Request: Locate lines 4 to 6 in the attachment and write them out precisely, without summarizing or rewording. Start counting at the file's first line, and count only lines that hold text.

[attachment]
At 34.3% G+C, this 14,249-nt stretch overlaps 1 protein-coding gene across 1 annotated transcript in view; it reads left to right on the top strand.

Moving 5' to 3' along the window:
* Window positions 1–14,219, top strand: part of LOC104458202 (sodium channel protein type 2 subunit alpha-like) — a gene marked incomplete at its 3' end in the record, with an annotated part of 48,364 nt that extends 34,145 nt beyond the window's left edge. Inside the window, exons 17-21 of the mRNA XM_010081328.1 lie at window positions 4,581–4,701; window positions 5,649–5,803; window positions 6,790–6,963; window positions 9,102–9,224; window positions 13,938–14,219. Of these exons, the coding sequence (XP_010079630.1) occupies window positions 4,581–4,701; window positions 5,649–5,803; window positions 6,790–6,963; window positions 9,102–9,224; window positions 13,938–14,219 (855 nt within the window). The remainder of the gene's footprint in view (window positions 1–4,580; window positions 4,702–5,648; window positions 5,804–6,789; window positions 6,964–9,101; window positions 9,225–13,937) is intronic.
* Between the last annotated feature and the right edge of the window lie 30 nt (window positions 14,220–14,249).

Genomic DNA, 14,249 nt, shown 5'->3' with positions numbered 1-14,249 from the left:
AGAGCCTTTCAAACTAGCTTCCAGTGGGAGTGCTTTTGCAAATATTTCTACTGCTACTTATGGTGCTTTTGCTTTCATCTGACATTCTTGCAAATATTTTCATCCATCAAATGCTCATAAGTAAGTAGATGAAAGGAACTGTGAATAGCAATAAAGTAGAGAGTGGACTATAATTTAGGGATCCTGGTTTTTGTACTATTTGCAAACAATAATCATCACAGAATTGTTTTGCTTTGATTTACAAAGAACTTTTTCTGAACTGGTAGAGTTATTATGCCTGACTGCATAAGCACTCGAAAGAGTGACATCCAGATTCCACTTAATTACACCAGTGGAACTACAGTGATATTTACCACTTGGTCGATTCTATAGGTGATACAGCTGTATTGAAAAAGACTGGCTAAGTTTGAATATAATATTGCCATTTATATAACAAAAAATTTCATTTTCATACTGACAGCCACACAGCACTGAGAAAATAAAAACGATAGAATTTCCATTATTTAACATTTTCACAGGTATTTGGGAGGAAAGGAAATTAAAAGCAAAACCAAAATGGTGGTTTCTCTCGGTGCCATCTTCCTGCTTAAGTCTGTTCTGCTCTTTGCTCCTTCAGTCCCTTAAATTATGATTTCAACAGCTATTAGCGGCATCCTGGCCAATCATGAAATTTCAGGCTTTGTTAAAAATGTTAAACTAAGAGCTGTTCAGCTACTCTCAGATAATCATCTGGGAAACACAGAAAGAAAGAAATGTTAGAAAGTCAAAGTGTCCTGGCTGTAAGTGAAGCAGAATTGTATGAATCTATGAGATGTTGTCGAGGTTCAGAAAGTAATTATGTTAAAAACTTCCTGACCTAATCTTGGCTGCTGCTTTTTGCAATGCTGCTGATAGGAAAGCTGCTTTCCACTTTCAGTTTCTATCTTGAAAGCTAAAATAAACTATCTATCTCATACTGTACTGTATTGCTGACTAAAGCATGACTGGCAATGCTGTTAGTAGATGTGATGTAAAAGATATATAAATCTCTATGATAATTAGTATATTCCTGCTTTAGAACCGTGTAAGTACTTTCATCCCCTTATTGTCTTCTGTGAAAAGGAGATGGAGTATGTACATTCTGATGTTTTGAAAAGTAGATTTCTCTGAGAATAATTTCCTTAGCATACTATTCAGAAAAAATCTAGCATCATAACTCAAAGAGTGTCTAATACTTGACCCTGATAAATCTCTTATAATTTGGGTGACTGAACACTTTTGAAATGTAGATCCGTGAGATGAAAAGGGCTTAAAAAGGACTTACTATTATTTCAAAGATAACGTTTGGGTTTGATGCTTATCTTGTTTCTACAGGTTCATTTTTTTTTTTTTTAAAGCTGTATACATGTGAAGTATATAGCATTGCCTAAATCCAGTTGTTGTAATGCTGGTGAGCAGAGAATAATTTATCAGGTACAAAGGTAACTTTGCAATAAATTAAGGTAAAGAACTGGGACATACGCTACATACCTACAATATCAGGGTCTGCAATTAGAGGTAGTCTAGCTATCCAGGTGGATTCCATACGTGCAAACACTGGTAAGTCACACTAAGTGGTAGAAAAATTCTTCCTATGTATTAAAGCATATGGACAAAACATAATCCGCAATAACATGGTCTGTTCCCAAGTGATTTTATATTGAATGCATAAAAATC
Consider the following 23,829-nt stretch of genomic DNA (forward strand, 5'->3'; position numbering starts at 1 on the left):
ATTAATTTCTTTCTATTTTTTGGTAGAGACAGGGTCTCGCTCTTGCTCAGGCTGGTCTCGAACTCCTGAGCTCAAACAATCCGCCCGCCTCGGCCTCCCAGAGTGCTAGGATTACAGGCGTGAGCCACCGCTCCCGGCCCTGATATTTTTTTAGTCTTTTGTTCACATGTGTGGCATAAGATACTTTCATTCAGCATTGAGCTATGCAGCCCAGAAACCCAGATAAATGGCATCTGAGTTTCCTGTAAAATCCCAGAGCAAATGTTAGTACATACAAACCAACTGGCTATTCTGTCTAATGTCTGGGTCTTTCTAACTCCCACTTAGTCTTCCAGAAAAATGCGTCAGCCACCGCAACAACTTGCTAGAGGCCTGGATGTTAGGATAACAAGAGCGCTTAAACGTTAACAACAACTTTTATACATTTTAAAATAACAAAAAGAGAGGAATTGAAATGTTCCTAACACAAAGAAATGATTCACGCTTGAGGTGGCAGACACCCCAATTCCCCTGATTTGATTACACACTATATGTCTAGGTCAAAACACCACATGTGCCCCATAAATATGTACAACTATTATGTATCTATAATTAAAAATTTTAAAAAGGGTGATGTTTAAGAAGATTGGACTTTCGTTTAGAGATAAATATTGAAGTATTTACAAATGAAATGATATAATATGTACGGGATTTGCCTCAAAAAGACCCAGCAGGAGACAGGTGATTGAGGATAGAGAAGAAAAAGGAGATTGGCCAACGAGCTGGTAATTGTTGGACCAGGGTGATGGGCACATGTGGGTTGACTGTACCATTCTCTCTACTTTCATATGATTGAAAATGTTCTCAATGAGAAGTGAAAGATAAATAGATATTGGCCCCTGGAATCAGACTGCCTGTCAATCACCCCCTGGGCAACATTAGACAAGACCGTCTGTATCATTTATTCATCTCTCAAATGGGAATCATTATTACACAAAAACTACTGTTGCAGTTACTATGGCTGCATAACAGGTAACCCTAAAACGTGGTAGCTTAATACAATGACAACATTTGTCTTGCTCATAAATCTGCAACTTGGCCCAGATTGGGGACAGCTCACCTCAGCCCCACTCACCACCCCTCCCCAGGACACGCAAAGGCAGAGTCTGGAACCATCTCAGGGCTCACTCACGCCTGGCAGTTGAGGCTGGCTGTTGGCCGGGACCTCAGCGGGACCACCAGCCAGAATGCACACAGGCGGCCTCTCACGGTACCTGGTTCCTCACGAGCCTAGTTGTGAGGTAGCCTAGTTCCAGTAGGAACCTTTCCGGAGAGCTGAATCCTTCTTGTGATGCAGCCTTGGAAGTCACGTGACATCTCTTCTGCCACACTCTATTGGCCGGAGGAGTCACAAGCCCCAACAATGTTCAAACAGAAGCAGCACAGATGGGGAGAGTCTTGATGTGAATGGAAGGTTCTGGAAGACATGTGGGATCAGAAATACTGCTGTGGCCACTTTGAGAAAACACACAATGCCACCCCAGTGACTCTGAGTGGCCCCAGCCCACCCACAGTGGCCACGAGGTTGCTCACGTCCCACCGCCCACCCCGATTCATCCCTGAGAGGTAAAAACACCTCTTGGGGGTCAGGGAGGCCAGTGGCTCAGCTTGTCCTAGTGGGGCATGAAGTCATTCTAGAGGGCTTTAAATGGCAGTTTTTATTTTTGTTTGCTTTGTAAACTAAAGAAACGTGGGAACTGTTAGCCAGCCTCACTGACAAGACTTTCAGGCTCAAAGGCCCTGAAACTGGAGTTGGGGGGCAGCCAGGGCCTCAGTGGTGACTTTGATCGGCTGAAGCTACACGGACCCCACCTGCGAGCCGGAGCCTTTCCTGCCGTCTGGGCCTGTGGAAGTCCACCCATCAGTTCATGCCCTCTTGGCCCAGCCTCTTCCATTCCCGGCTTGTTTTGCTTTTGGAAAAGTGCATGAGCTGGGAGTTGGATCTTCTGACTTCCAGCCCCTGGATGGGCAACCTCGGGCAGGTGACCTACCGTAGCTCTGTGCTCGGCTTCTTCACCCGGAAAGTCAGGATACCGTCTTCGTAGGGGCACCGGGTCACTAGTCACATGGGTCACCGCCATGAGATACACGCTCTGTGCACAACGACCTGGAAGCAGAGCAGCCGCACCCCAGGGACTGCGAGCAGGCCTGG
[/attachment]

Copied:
* Between the last annotated feature and the right edge of the window lie 30 nt (window positions 14,220–14,249).

Genomic DNA, 14,249 nt, shown 5'->3' with positions numbered 1-14,249 from the left:
AGAGCCTTTCAAACTAGCTTCCAGTGGGAGTGCTTTTGCAAATATTTCTACTGCTACTTATGGTGCTTTTGCTTTCATCTGACATTCTTGCAAATATTTTCATCCATCAAATGCTCATAAGTAAGTAGATGAAAGGAACTGTGAATAGCAATAAAGTAGAGAGTGGACTATAATTTAGGGATCCTGGTTTTTGTACTATTTGCAAACAATAATCATCACAGAATTGTTTTGCTTTGATTTACAAAGAACTTTTTCTGAACTGGTAGAGTTATTATGCCTGACTGCATAAGCACTCGAAAGAGTGACATCCAGATTCCACTTAATTACACCAGTGGAACTACAGTGATATTTACCACTTGGTCGATTCTATAGGTGATACAGCTGTATTGAAAAAGACTGGCTAAGTTTGAATATAATATTGCCATTTATATAACAAAAAATTTCATTTTCATACTGACAGCCACACAGCACTGAGAAAATAAAAACGATAGAATTTCCATTATTTAACATTTTCACAGGTATTTGGGAGGAAAGGAAATTAAAAGCAAAACCAAAATGGTGGTTTCTCTCGGTGCCATCTTCCTGCTTAAGTCTGTTCTGCTCTTTGCTCCTTCAGTCCCTTAAATTATGATTTCAACAGCTATTAGCGGCATCCTGGCCAATCATGAAATTTCAGGCTTTGTTAAAAATGTTAAACTAAGAGCTGTTCAGCTACTCTCAGATAATCATCTGGGAAACACAGAAAGAAAGAAATGTTAGAAAGTCAAAGTGTCCTGGCTGTAAGTGAAGCAGAATTGTATGAATCTATGAGATGTTGTCGAGGTTCAGAAAGTAATTATGTTAAAAACTTCCTGACCTAATCTTGGCTGCTGCTTTTTGCAATGCTGCTGATAGGAAAGCTGCTTTCCACTTTCAGTTTCTATCTTGAAAGCTAAAATAAACTATCTATCTCATACTGTACTGTATTGCTGACTAAAGCATGACTGGCAATGCTGTTAGTAGATGTGATGTAAAAGATATATAAATCTCTATGATAATTAGTATATTCCTGCTTTAGAACCGTGTAAGTACTTTCATCCCCTTATTGTCTTCTGTGAAAAGGAGATGGAGTATGTACATTCTGATGTTTTGAAAAGTAGATTTCTCTGAGAATAATTTCCTTAGCATACTATTCAGAAAAAATCTAGCATCATAACTCAAAGAGTGTCTAATACTTGACCCTGATAAATCTCTTATAATTTGGGTGACTGAACACTTTTGAAATGTAGATCCGTGAGATGAAAAGGGCTTAAAAAGGACTTACTATTATTTCAAAGATAACGTTTGGGTTTGATGCTTATCTTGTTTCTACAGGTTCATTTTTTTTTTTTTTAAAGCTGTATACATGTGAAGTATATAGCATTGCCTAAATCCAGTTGTTGTAATGCTGGTGAGCAGAGAATAATTTATCAGGTACAAAGGTAACTTTGCAATAAATTAAGGTAAAGAACTGGGACATACGCTACATACCTACAATATCAGGGTCTGCAATTAGAGGTAGTCTAGCTATCCAGGTGGATTCCATACGTGCAAACACTGGTAAGTCACACTAAGTGGTAGAAAAATTCTTCCTATGTATTAAAGCATATGGACAAAACATAATCCGCAATAACATGGTCTGTTCCCAAGTGATTTTATATTGAATGCATAAAAATC